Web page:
Wednesday, February 29, 2012
To focus more on my own destiny than anyone elses
One person in the Bible who has always intrigued me is Ishmael, the son of Abraham and Hagar, Sarah's slave girl. Sometimes I think I could write a 'faction' book about him. Although scripture doesn't delve into his thought processes, I find it easy to imagine how this boy might have ticked. Lavish attention was being poured on a new baby, reminding him that he himself was merely the son of a servant. He would have caught the whispers, Isaac is the baby God intended all along and Ishmael was just a big mistake. Whatever were they thinking? Finally Sarah, his father's beloved wife, swept through and commanded, "He can't have any share in the inheritance with my son! Send them packing!" I find it easy to understand why Ishmael might have felt inclined to poke a few jibes at Isaac.
Of course it had to be this way. We must know we are accepted by God through favour and grace (which Isaac represents) and not through effort and human works (which Ishmael represents). This is the crux of the Christian message. To leave Ishmael growing up around the place along with Isaac would have made things messily complicated; even seriously undermining the Bible's message. (I wonder how he would've felt to know that he was destined to be singled out as a mistake not only in his own lifetime but for eternity!)
I think the key is to remember that Ishmael was not ignored by God. The plan in question just wasn't meant for him. He was not the son of Abraham who was destined to be the ancestor of the Israelites and ultimately Jesus; that was Isaac. I think there is an ideal plan for each of us and when we start peering over to see what's happening in the lives of others; that's when we can start letting those horribly frustrated, bitter, jealous feelings twist our insides. You see, it's none of our business.
In the life of Moses (Numbers 16 and 17), a gang of indignant rebels accused him and Aaron of over-stepping themselves by appointing Aaron High Priest of the people. I can imagine them murmuring, He gives the plummy jobs to his brother. Well, we won't take that lying down! I love the vivid proof God gave that they were out of line. He decreed that a representative from each of Israel's 12 tribes were to place a wooden staff before the altar and promised that He would cause the rod of the chosen man to bud. Aaron put his rod forward as the representative from the tribe of Levi. Not only did Aaron's staff pop out buds and blossoms but even a few almonds! Aaron's staff had been a dead twig, just like the 11 others, but the point is that God had chosen him as the man for that job; and that was it. No complaining or accusations of favouritism from the others made any difference.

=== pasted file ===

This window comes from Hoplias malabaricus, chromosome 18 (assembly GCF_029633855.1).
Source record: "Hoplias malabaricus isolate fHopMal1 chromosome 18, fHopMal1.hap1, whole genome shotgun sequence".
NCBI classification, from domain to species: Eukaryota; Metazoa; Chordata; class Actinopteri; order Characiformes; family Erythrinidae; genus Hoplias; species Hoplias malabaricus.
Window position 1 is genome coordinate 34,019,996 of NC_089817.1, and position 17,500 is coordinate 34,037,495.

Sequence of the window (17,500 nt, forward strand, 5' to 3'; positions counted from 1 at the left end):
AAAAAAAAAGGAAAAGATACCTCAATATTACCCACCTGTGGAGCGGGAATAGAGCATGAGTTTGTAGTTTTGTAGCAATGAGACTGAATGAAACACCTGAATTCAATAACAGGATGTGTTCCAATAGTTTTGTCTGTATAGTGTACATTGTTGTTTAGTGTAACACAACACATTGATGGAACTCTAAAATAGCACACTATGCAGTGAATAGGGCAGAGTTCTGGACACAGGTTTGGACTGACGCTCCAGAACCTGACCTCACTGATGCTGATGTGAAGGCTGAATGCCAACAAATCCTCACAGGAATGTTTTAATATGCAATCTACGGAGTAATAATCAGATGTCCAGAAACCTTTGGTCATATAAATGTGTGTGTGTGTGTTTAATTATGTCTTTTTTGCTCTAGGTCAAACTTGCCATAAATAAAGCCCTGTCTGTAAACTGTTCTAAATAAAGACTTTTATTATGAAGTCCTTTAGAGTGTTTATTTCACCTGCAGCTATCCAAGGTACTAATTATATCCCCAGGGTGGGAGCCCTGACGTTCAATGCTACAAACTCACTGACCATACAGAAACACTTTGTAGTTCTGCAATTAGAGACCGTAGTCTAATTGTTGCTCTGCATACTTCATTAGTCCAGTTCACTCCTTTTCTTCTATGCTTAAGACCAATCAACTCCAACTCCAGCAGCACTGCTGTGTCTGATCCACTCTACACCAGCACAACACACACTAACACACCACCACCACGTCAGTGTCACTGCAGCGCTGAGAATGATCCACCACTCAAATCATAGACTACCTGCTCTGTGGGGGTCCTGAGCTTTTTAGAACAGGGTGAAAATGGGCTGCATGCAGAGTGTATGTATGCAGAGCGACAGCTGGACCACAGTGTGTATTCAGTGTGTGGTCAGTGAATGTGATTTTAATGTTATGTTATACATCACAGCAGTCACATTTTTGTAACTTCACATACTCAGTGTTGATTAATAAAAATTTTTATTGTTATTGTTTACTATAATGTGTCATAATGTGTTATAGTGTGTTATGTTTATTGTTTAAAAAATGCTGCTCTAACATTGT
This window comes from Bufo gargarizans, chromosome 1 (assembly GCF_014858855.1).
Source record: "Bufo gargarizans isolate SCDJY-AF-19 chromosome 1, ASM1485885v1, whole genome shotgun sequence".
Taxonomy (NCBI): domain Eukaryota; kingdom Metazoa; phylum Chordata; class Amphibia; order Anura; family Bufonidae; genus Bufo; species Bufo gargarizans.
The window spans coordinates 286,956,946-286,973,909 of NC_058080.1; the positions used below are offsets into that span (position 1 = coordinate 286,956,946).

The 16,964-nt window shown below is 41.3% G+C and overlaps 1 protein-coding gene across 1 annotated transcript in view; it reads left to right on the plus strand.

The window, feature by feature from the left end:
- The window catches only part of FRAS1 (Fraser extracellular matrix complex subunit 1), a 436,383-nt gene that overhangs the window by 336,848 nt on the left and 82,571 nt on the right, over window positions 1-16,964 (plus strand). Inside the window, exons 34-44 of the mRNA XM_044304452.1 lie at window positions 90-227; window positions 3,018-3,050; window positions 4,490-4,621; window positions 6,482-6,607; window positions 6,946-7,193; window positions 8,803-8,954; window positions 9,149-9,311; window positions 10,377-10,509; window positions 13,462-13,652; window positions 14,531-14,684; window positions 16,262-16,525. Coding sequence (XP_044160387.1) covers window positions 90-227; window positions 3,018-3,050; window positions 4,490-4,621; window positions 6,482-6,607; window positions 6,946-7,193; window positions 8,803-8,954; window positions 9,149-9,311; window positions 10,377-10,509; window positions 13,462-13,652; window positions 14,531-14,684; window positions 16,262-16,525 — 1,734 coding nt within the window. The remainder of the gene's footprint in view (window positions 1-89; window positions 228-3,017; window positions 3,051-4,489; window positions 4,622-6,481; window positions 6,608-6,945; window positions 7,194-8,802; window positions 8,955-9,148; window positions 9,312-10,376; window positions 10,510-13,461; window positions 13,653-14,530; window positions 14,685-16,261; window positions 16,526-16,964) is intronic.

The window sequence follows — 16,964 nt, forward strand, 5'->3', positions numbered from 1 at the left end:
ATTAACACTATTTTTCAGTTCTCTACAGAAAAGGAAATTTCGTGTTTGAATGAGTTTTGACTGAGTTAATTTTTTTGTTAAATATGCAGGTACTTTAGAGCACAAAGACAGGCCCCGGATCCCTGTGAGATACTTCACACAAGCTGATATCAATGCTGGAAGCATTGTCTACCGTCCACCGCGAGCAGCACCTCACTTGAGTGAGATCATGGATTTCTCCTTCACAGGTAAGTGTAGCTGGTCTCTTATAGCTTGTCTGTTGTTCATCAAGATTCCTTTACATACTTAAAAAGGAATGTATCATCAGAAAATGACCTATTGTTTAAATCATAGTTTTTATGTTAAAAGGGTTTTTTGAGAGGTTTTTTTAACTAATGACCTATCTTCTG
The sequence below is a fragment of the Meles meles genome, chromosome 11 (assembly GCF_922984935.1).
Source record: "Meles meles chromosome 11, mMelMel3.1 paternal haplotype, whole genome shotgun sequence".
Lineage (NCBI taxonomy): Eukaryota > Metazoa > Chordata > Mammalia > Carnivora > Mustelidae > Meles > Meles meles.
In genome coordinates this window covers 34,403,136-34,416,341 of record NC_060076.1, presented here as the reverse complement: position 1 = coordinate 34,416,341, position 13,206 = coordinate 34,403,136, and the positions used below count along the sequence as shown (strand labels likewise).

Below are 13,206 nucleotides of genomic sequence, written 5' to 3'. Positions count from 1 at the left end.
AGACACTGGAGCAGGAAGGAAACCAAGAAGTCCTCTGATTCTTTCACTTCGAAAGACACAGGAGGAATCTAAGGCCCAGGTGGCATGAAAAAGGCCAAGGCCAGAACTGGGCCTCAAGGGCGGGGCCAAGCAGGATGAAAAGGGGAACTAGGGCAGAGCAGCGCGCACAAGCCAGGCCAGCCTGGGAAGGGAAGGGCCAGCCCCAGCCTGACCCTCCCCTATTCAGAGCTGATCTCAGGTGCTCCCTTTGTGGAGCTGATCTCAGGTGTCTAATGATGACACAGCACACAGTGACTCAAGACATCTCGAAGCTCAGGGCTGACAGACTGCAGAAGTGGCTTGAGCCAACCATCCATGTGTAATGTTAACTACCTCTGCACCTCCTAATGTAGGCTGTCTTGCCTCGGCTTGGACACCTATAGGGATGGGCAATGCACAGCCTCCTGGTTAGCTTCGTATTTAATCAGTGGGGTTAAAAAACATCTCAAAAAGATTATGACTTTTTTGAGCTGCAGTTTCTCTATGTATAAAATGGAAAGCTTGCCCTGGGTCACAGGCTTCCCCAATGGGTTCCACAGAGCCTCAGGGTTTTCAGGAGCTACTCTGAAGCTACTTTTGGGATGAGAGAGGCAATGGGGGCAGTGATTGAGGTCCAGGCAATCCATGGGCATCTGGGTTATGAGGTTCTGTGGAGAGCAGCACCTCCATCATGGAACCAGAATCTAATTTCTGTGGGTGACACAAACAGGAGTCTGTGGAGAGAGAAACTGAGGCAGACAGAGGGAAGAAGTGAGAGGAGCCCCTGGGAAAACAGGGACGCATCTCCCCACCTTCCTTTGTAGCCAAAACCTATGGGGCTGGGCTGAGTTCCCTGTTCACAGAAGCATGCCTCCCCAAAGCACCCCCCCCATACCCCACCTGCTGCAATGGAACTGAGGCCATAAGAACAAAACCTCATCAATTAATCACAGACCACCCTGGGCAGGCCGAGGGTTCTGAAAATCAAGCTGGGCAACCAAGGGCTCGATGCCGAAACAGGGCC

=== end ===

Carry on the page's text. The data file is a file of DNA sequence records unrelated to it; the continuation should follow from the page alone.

Back to Ishmael's plight; God cared for him and had a perfect plan. I appreciate it that the Angel of God appeared twice to his mother, Hagar, but never once to Sarah (that was ever recorded). What a gracious bit of evidence that He cares for the downtrodden and those the world may call inferior. As Ishmael grew up, Hagar always had those promises that God would bless her son and make him the father of a great nation.
I'm sure it was for Ishmael's own good to be sent away from Abraham's household. Without Isaac always dogging his footsteps and reminding him of all that was not to be his, he could get his mind focused on the plan God did have for him, which was considerable. In spite of thinking of himself as second fiddle, I love the short verse Genesis 21:20 in The Message. It says, "God was on the boy's side as he grew up." I like to think the fact that Ishmael was able to be blessed and prospered this way is a sign to us that he escaped from the pattern of bitterness that could have entrenched him. And I like the lesson he teaches us, which is to move into our own plans, not hung-up on anyone else's, and be content.